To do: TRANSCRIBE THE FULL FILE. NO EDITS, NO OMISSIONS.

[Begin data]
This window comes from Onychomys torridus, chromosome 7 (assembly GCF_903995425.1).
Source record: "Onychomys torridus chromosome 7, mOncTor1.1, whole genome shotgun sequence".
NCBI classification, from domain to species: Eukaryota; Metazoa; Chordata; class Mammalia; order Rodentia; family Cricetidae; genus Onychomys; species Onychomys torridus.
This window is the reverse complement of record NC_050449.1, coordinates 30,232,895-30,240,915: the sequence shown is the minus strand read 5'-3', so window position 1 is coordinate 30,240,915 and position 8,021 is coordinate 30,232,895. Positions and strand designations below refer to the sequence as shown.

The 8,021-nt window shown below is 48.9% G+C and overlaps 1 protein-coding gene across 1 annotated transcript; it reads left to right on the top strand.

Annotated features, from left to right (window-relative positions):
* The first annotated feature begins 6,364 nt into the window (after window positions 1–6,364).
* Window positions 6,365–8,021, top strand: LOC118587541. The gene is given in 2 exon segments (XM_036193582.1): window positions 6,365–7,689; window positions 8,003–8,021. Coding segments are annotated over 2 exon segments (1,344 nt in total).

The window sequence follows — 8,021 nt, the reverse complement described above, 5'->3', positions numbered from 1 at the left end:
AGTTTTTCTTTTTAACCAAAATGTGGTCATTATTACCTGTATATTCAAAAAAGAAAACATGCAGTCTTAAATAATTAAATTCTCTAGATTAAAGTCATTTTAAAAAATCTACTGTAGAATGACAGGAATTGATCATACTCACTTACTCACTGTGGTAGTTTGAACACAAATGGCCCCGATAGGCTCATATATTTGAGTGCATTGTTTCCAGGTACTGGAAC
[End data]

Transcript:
This window comes from Onychomys torridus, chromosome 7 (assembly GCF_903995425.1).
Source record: "Onychomys torridus chromosome 7, mOncTor1.1, whole genome shotgun sequence".
NCBI classification, from domain to species: Eukaryota; Metazoa; Chordata; class Mammalia; order Rodentia; family Cricetidae; genus Onychomys; species Onychomys torridus.
This window is the reverse complement of record NC_050449.1, coordinates 30,232,895-30,240,915: the sequence shown is the minus strand read 5'-3', so window position 1 is coordinate 30,240,915 and position 8,021 is coordinate 30,232,895. Positions and strand designations below refer to the sequence as shown.

The 8,021-nt window shown below is 48.9% G+C and overlaps 1 protein-coding gene across 1 annotated transcript; it reads left to right on the top strand.

Annotated features, from left to right (window-relative positions):
* The first annotated feature begins 6,364 nt into the window (after window positions 1–6,364).
* Window positions 6,365–8,021, top strand: LOC118587541. The gene is given in 2 exon segments (XM_036193582.1): window positions 6,365–7,689; window positions 8,003–8,021. Coding segments are annotated over 2 exon segments (1,344 nt in total).

The window sequence follows — 8,021 nt, the reverse complement described above, 5'->3', positions numbered from 1 at the left end:
AGTTTTTCTTTTTAACCAAAATGTGGTCATTATTACCTGTATATTCAAAAAAGAAAACATGCAGTCTTAAATAATTAAATTCTCTAGATTAAAGTCATTTTAAAAAATCTACTGTAGAATGACAGGAATTGATCATACTCACTTACTCACTGTGGTAGTTTGAACACAAATGGCCCCGATAGGCTCATATATTTGAGTGCATTGTTTCCAGGTACTGGAAC